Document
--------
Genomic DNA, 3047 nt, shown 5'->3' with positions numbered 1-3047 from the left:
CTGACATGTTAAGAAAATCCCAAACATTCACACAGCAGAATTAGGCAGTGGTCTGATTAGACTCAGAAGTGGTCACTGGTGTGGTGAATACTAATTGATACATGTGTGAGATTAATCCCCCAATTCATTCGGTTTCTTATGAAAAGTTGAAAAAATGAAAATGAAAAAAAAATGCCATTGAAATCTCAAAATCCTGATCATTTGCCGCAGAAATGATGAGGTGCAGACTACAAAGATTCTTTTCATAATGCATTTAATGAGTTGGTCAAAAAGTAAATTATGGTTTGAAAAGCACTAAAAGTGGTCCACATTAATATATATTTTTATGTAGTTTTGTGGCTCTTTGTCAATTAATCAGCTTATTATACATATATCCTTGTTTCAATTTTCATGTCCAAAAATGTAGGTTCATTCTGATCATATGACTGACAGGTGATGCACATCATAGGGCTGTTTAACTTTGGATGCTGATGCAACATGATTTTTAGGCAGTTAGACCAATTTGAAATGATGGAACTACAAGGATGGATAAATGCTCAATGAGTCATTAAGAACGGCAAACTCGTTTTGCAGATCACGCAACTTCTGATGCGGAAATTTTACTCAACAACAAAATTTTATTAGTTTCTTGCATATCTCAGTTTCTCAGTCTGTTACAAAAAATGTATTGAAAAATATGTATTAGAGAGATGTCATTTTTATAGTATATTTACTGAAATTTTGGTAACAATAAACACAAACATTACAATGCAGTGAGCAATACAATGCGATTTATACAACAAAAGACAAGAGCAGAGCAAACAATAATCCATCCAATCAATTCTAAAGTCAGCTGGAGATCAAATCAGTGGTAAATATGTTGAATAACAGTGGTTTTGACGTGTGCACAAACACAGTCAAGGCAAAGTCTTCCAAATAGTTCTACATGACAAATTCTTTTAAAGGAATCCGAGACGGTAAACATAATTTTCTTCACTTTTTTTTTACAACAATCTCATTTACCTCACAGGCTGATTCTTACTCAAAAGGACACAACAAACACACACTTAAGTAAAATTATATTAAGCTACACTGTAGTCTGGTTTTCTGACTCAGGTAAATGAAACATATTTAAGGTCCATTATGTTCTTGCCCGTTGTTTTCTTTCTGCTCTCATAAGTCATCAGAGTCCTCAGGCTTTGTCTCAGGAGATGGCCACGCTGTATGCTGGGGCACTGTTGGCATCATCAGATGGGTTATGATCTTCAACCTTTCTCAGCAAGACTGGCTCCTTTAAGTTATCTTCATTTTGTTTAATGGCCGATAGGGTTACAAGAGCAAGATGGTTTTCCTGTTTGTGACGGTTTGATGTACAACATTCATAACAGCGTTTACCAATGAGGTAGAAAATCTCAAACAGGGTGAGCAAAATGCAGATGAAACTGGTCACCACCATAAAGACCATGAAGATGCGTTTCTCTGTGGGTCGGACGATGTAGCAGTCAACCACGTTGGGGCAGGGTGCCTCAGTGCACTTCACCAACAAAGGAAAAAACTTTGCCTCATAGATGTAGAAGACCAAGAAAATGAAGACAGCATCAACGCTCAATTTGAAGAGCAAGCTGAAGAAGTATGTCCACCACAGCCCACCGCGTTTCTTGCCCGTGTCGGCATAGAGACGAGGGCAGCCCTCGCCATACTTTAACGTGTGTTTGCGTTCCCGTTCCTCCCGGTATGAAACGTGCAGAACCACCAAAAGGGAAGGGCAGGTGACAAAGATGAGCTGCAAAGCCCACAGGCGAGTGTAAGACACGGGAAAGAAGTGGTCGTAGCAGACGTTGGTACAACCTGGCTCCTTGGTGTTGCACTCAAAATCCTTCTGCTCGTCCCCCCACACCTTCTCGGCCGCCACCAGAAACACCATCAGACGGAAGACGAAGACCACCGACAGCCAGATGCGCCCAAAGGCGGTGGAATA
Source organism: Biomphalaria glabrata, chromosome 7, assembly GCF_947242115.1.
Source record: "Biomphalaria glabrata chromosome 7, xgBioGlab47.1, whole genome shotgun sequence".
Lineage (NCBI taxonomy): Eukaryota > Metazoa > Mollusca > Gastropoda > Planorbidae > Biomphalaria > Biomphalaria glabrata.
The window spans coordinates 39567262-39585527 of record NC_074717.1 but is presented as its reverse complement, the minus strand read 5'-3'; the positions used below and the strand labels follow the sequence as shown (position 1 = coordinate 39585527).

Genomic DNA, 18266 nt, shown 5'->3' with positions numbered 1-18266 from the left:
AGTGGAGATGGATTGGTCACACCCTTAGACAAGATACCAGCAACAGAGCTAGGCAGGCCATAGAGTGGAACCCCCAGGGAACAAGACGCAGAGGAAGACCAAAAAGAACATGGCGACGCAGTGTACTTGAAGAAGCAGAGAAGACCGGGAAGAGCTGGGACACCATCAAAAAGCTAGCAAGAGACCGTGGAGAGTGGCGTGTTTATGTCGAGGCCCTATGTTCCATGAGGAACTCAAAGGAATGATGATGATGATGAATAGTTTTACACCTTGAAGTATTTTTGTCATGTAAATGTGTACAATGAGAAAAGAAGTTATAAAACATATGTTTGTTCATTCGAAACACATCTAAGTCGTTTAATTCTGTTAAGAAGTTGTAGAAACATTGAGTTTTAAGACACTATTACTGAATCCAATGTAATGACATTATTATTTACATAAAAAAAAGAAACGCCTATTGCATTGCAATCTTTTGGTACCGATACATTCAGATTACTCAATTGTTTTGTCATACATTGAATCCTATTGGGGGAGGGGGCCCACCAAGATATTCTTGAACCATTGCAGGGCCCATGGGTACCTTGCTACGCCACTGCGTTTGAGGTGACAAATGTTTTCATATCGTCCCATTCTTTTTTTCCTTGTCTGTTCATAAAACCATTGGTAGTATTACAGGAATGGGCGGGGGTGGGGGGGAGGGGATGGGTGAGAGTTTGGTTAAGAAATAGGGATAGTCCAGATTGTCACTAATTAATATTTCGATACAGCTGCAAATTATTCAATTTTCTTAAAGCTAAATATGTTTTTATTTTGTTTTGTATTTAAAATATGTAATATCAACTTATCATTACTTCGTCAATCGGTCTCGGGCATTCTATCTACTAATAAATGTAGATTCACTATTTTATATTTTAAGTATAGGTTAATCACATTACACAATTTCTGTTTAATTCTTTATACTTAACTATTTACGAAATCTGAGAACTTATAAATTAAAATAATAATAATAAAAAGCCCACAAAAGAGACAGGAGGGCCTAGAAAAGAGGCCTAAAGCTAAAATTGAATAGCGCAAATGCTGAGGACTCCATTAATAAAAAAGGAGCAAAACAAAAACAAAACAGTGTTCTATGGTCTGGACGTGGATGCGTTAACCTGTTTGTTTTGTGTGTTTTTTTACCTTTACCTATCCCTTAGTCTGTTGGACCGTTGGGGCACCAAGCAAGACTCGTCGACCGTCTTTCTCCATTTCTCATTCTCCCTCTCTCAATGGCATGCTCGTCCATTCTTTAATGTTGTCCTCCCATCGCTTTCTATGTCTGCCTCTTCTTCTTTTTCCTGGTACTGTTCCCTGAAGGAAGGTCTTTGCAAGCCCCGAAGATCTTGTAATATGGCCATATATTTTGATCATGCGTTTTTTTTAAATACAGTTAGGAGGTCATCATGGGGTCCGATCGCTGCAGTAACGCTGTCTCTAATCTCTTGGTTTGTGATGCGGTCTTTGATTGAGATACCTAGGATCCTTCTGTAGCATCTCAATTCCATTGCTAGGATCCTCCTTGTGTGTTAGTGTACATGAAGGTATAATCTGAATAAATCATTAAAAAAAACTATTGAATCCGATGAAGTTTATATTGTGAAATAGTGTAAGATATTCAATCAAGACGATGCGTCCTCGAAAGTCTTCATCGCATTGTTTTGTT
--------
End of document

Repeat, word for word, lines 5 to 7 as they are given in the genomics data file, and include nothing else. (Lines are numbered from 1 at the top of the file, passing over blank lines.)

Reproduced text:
Lineage (NCBI taxonomy): Eukaryota > Metazoa > Mollusca > Gastropoda > Planorbidae > Biomphalaria > Biomphalaria glabrata.
The window spans coordinates 39567262-39585527 of record NC_074717.1 but is presented as its reverse complement, the minus strand read 5'-3'; the positions used below and the strand labels follow the sequence as shown (position 1 = coordinate 39585527).

Genomic DNA, 18266 nt, shown 5'->3' with positions numbered 1-18266 from the left: